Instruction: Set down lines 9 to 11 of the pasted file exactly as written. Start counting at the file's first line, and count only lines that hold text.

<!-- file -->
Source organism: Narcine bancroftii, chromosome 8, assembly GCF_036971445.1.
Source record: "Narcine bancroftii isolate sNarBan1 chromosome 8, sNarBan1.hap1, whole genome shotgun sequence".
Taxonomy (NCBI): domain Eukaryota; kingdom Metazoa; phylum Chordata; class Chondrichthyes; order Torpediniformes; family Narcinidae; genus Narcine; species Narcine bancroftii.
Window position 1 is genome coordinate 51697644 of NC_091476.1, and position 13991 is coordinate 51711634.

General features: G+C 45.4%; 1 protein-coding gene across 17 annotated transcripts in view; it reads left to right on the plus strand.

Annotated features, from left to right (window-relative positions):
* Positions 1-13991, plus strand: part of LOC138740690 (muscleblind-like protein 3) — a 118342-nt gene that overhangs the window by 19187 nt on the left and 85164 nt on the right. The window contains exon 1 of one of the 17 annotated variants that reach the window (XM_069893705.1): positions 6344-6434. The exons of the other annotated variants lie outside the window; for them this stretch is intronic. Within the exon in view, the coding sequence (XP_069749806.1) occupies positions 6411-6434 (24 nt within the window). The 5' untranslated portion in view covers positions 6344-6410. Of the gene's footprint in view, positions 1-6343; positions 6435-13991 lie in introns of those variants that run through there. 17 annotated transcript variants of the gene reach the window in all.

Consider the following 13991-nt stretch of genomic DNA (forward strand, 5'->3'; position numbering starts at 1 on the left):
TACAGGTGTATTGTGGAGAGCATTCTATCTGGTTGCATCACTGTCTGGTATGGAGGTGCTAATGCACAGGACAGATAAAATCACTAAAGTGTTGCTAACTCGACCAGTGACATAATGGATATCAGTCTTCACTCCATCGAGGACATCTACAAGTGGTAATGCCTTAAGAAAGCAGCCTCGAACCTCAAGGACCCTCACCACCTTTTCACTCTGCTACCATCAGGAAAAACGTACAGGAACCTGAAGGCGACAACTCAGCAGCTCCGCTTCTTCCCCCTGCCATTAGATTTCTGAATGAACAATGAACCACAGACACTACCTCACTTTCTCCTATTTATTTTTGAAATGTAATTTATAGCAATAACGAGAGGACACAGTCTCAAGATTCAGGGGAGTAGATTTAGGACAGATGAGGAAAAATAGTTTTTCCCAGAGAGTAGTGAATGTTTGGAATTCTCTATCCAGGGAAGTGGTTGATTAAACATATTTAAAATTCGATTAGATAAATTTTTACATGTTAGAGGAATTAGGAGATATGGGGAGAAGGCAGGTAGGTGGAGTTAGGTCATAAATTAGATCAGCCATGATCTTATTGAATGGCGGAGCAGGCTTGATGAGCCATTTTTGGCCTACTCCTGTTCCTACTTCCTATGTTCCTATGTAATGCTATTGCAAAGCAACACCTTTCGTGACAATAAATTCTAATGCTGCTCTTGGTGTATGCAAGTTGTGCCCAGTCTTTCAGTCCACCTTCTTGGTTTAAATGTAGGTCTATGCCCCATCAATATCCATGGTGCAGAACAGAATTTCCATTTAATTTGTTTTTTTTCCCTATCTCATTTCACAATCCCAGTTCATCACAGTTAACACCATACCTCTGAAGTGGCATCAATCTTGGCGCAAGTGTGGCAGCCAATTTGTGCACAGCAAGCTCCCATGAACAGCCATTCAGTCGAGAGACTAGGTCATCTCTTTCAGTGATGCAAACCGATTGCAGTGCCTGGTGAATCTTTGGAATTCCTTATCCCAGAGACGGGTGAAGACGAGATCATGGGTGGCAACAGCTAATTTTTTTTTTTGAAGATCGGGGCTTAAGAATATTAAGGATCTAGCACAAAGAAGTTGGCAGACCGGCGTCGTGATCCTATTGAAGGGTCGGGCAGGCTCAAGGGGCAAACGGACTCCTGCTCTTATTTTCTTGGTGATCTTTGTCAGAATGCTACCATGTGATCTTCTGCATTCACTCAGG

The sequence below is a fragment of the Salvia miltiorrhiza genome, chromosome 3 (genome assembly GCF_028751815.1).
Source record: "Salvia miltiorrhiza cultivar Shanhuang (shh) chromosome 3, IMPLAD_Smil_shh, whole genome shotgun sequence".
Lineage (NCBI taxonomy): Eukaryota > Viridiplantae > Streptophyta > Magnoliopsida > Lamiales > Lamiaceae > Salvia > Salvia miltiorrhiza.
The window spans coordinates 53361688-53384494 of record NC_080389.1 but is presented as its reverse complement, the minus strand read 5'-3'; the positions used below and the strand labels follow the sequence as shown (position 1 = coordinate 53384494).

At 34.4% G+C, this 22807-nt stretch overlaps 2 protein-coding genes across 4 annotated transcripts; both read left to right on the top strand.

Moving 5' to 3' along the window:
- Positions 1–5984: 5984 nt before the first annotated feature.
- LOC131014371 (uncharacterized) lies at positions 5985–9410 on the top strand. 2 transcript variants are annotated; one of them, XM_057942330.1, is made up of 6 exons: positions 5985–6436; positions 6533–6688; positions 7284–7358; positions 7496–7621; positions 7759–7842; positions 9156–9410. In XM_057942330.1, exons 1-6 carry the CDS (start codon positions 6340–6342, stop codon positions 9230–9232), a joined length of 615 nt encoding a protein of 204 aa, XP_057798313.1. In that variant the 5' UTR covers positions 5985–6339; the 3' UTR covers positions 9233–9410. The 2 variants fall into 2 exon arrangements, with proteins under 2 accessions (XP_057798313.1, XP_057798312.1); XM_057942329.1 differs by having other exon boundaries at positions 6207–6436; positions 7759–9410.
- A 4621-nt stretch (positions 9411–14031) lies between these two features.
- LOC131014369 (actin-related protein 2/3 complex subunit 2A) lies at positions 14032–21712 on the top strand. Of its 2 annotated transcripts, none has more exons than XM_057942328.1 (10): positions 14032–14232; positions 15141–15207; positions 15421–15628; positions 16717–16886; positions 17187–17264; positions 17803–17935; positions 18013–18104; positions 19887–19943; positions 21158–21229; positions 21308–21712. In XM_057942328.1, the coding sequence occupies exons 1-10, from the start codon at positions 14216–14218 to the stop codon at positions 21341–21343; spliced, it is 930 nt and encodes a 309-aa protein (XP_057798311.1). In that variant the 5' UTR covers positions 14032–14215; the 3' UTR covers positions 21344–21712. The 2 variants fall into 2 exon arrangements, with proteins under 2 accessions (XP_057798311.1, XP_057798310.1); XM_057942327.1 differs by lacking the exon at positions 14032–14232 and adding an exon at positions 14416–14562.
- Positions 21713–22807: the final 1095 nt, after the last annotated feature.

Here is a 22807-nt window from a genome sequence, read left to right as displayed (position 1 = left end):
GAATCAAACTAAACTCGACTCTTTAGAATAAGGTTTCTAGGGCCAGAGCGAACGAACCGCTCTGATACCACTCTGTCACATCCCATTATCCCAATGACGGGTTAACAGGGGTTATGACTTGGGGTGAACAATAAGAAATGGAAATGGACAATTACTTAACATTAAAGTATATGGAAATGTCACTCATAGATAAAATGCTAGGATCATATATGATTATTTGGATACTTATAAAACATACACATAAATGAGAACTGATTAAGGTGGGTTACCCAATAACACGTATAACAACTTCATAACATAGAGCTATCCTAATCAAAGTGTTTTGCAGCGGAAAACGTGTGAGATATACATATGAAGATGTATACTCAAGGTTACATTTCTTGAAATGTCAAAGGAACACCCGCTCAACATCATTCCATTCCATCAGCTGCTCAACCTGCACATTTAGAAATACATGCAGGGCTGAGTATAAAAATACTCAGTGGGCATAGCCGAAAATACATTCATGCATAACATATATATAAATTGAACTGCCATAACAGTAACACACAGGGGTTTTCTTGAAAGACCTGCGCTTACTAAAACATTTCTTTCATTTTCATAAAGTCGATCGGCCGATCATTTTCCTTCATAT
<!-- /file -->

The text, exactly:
TACAGGTGTATTGTGGAGAGCATTCTATCTGGTTGCATCACTGTCTGGTATGGAGGTGCTAATGCACAGGACAGATAAAATCACTAAAGTGTTGCTAACTCGACCAGTGACATAATGGATATCAGTCTTCACTCCATCGAGGACATCTACAAGTGGTAATGCCTTAAGAAAGCAGCCTCGAACCTCAAGGACCCTCACCACCTTTTCACTCTGCTACCATCAGGAAAAACGTACAGGAACCTGAAGGCGACAACTCAGCAGCTCCGCTTCTTCCCCCTGCCATTAGATTTCTGAATGAACAATGAACCACAGACACTACCTCACTTTCTCCTATTTATTTTTGAAATGTAATTTATAGCAATAACGAGAGGACACAGTCTCAAGATTCAGGGGAGTAGATTTAGGACAGATGAGGAAAAATAGTTTTTCCCAGAGAGTAGTGAATGTTTGGAATTCTCTATCCAGGGAAGTGGTTGATTAAACATATTTAAAATTCGATTAGATAAATTTTTACATGTTAGAGGAATTAGGAGATATGGGGAGAAGGCAGGTAGGTGGAGTTAGGTCATAAATTAGATCAGCCATGATCTTATTGAATGGCGGAGCAGGCTTGATGAGCCATTTTTGGCCTACTCCTGTTCCTACTTCCTATGTTCCTATGTAATGCTATTGCAAAGCAACACCTTTCGTGACAATAAATTCTAATGCTGCTCTTGGTGTATGCAAGTTGTGCCCAGTCTTTCAGTCCACCTTCTTGGTTTAAATGTAGGTCTATGCCCCATCAATATCCATGGTGCAGAACAGAATTTCCATTTAATTTGTTTTTTTTCCCTATCTCATTTCACAATCCCAGTTCATCACAGTTAACACCATACCTCTGAAGTGGCATCAATCTTGGCGCAAGTGTGGCAGCCAATTTGTGCACAGCAAGCTCCCATGAACAGCCATTCAGTCGAGAGACTAGGTCATCTCTTTCAGTGATGCAAACCGATTGCAGTGCCTGGTGAATCTTTGGAATTCCTTATCCCAGAGACGGGTGAAGACGAGATCATGGGTGGCAACAGCTAATTTTTTTTTTTGAAGATCGGGGCTTAAGAATATTAAGGATCTAGCACAAAGAAGTTGGCAGACCGGCGTCGTGATCCTATTGAAGGGTCGGGCAGGCTCAAGGGGCAAACGGACTCCTGCTCTTATTTTCTTGGTGATCTTTGTCAGAATGCTACCATGTGATCTTCTGCATTCACTCAGG

The sequence below is a fragment of the Salvia miltiorrhiza genome, chromosome 3 (genome assembly GCF_028751815.1).
Source record: "Salvia miltiorrhiza cultivar Shanhuang (shh) chromosome 3, IMPLAD_Smil_shh, whole genome shotgun sequence".